"It's like winning the Oscars in the mini-UAV market," Aeronautics Ltd. told "Globes" about the company's $30 million contract to supply hundreds of UAVs to the Finnish Army.
"This is the most expensive and expansive mini-UAV deal every made outside the US, and it belongs to us, " Aeronautics VP Danny Ashchar. He and his team demonstrated the Orbiter UAV's capabilities over six months at sites across Finland. They showed Finnish Army officers that the UAV's electric motor can cope with the country's extreme cold - minus 20 degrees Celsius. The team demonstrated that the Orbiter can fly and photograph day and night, while dealing with Finland's high winds.
The Finns already operate the Ranger mini-UAV, procured from Israel Aerospace Industries Ltd. (IAI) (TASE: ARSP.B1) 15 years ago, via a Swiss company. The deal with Aeronautics will enable the Finnish Army to renew their UAV fleet within two years, and the Orbiter will carry out missions over the next two decades.
The Finnish Army is due to procure 30-45 systems, each of which includes a mobile command and control post, which can be deployed quickly in the field, a video communications unit, and four flight instruments.
The Orbiter has a three-meter wingspan, weighs nine kilograms and has a four-hour endurance. Its payload weighs just over one kilogram.
Aeronautics says that the Orbiter is mainly designed for visual intelligence missions for tactical units, special forces, and inland security and police units. The Orbiter's camera that will be supplied to the Finnish Army is manufactured by Aeronautics unit Controp, and by Rafael Advanced Defense Systems Ltd. and can spot and identify targets and monitor them.
Just two operators
Another advantage that the Finns took into account is the Orbiter's simple operation, which requires only two operators who undergo a few weeks training. The Orbiter is launched from a launcher and lands using an air cushion to minimize the shock possible damage to the UAV from rough terrain. Nonetheless, the Orbiter suffers from heavy wear and tear and requires intensive maintenance compared with larger UAVs that use landing gear to land on runways.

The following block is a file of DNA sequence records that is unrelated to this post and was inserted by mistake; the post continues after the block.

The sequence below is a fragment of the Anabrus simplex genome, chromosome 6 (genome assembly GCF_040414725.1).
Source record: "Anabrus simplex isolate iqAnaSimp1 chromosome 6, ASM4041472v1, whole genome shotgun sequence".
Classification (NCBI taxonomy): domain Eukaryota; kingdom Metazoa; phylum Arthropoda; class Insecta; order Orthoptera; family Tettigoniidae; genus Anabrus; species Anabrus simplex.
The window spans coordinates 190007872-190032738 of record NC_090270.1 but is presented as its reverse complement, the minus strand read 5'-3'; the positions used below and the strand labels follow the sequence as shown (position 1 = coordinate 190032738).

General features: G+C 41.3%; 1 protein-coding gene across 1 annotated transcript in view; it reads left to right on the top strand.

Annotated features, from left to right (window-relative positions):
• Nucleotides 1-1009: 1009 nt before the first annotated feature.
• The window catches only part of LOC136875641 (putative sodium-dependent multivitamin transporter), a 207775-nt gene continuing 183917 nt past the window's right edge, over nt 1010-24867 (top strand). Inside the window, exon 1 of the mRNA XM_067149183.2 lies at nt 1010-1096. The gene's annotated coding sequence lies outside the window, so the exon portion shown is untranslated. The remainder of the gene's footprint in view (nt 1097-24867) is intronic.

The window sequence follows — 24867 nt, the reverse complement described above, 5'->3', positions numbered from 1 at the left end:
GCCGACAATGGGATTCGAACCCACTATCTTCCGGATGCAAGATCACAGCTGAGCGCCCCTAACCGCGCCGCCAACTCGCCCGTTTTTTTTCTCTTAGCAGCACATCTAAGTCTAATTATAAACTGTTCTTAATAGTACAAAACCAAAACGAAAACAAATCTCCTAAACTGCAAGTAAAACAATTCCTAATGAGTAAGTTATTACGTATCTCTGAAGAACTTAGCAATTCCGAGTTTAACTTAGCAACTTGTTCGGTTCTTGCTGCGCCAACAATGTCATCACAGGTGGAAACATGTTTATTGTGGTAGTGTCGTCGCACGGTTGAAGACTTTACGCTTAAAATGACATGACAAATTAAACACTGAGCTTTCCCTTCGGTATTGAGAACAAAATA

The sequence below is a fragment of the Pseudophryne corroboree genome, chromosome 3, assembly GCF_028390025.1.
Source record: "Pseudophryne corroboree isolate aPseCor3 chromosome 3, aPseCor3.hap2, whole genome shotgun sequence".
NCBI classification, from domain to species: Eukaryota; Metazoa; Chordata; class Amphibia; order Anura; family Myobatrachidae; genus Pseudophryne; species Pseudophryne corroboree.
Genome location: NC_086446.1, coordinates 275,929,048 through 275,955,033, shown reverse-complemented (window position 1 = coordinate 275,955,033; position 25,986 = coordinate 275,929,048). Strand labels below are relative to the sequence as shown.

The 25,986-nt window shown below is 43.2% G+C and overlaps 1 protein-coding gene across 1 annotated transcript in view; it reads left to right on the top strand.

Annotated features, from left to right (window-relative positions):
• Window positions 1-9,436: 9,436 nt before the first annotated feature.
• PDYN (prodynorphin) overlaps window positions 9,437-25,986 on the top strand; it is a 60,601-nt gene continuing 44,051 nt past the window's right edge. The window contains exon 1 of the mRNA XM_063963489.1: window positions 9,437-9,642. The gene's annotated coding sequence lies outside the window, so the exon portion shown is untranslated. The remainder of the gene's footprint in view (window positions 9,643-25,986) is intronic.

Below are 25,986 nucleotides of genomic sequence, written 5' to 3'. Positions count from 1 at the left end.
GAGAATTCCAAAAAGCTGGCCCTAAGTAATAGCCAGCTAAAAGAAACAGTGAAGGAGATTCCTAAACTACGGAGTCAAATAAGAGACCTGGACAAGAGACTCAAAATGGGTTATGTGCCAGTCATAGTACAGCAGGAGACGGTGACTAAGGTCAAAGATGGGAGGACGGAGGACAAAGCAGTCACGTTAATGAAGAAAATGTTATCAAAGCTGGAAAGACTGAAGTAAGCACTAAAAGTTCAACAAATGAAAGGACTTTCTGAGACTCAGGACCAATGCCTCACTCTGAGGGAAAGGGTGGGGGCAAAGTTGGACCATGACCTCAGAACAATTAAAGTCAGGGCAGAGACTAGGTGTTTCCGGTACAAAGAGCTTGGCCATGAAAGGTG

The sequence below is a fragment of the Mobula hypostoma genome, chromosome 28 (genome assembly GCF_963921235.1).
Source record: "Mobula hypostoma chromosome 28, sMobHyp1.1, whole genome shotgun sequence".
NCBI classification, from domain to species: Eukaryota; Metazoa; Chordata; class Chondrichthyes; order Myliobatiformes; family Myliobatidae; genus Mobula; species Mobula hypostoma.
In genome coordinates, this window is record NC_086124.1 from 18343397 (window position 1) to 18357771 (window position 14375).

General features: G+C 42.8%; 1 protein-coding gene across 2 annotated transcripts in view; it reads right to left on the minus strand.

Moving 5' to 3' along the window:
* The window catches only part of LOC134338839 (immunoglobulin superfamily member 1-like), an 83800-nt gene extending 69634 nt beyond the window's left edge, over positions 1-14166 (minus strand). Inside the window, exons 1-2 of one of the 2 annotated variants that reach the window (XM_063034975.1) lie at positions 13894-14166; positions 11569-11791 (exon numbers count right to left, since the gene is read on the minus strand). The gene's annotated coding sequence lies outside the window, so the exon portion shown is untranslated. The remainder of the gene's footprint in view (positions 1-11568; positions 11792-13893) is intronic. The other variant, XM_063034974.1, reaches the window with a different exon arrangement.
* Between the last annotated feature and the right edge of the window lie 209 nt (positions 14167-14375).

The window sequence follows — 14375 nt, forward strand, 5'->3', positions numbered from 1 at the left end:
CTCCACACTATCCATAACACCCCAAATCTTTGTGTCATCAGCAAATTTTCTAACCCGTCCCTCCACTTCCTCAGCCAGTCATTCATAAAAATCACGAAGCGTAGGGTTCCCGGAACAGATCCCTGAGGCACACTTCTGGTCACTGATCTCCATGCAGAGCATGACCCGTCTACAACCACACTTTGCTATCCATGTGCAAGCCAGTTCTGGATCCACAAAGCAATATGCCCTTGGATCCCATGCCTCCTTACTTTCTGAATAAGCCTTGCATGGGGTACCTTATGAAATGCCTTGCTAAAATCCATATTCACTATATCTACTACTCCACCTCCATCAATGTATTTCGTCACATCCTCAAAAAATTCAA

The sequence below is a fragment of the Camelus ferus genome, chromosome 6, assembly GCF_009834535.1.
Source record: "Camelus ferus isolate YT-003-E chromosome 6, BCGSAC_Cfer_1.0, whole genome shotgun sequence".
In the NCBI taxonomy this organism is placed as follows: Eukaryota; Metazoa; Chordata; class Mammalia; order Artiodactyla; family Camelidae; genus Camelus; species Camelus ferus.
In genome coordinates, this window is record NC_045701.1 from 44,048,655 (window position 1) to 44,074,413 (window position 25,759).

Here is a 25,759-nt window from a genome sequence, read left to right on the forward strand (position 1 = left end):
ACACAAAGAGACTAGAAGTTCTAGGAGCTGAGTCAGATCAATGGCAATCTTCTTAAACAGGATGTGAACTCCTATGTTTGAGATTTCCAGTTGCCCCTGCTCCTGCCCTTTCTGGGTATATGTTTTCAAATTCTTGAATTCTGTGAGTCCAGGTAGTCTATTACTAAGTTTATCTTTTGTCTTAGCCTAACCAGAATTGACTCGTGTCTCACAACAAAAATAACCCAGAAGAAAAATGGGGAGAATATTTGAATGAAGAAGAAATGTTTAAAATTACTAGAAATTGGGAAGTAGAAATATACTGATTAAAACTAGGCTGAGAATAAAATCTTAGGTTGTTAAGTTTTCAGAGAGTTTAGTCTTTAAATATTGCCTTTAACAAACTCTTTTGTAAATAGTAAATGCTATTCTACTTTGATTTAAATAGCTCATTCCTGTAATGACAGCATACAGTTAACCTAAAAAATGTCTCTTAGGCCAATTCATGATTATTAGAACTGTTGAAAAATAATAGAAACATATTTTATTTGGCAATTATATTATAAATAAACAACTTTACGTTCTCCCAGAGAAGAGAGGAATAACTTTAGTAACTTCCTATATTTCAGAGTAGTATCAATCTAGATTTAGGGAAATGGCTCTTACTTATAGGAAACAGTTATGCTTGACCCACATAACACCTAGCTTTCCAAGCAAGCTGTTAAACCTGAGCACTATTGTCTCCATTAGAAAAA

Three of the nine companies in the Finnish Army UAV tender were Israeli: Bluebird Aero Systems Ltd., an Elbit Systems Ltd. (Nasdaq: ESLT; TASE: ESLT) and Innocon Ltd. consortium together with Finnish defense contractor Patria. Aeronautics and Bluebird were the finalists, and Elbit Systems was in third place, highlighting Israel's leadership in the global unmanned vehicle industry.
Aeronautics' Finnish deal is partly due to politics. Finland is a signatory to the Ottawa Convention that bans the development, production, and use of antipersonnel landmines. The convention mandates that Finland remove landmines laid down during the Cold War. Foregoing landmines requires the Finns to procure alternative defense and warning means. This includes upgrading the firepower of the army's artillery and upgrading the reconnaissance and warning systems, a key component of which is the Orbiter mini-UAV.
"The Finnish Army recently published a tender to install unusual movement sensors in the field," said a well-informed source. "We can assume that Israeli companies have shown interest, and they have something to offer. The Finns appreciate Israeli technology, which is seen in their procurement of Rafael's Spike antitank missile and Tadiran communications systems from Elbit Systems."
Published by Globes [online], Israel business news - www.globes-online.com - on May 8, 2012
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